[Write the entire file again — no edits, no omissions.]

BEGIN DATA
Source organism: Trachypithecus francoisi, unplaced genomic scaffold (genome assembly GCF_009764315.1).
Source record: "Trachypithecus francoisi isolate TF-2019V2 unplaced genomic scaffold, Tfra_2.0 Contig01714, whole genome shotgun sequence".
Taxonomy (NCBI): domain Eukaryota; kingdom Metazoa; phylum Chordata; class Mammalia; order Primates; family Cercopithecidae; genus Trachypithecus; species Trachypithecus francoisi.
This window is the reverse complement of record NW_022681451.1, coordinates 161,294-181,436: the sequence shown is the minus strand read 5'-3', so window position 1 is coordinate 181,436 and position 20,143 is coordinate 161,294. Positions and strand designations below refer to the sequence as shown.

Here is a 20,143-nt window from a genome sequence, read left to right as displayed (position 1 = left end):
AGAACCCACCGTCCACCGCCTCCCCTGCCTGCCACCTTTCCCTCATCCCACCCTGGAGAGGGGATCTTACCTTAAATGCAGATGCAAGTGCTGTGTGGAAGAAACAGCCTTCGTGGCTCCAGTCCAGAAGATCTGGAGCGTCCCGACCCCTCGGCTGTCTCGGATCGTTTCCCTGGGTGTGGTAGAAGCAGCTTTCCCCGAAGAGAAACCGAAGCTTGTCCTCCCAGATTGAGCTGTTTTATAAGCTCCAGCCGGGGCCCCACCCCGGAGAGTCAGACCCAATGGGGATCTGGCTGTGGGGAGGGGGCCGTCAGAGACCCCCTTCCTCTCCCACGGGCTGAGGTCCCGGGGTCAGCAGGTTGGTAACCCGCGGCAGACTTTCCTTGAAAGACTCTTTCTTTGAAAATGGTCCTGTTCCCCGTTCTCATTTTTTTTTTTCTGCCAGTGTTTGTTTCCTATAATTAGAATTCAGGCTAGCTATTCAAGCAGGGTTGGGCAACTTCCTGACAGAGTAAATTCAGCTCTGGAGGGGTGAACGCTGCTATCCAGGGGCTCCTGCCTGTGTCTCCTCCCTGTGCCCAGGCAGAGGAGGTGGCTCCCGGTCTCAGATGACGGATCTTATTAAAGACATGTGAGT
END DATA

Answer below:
Source organism: Trachypithecus francoisi, unplaced genomic scaffold (genome assembly GCF_009764315.1).
Source record: "Trachypithecus francoisi isolate TF-2019V2 unplaced genomic scaffold, Tfra_2.0 Contig01714, whole genome shotgun sequence".
Taxonomy (NCBI): domain Eukaryota; kingdom Metazoa; phylum Chordata; class Mammalia; order Primates; family Cercopithecidae; genus Trachypithecus; species Trachypithecus francoisi.
This window is the reverse complement of record NW_022681451.1, coordinates 161,294-181,436: the sequence shown is the minus strand read 5'-3', so window position 1 is coordinate 181,436 and position 20,143 is coordinate 161,294. Positions and strand designations below refer to the sequence as shown.

Here is a 20,143-nt window from a genome sequence, read left to right as displayed (position 1 = left end):
AGAACCCACCGTCCACCGCCTCCCCTGCCTGCCACCTTTCCCTCATCCCACCCTGGAGAGGGGATCTTACCTTAAATGCAGATGCAAGTGCTGTGTGGAAGAAACAGCCTTCGTGGCTCCAGTCCAGAAGATCTGGAGCGTCCCGACCCCTCGGCTGTCTCGGATCGTTTCCCTGGGTGTGGTAGAAGCAGCTTTCCCCGAAGAGAAACCGAAGCTTGTCCTCCCAGATTGAGCTGTTTTATAAGCTCCAGCCGGGGCCCCACCCCGGAGAGTCAGACCCAATGGGGATCTGGCTGTGGGGAGGGGGCCGTCAGAGACCCCCTTCCTCTCCCACGGGCTGAGGTCCCGGGGTCAGCAGGTTGGTAACCCGCGGCAGACTTTCCTTGAAAGACTCTTTCTTTGAAAATGGTCCTGTTCCCCGTTCTCATTTTTTTTTTTCTGCCAGTGTTTGTTTCCTATAATTAGAATTCAGGCTAGCTATTCAAGCAGGGTTGGGCAACTTCCTGACAGAGTAAATTCAGCTCTGGAGGGGTGAACGCTGCTATCCAGGGGCTCCTGCCTGTGTCTCCTCCCTGTGCCCAGGCAGAGGAGGTGGCTCCCGGTCTCAGATGACGGATCTTATTAAAGACATGTGAGT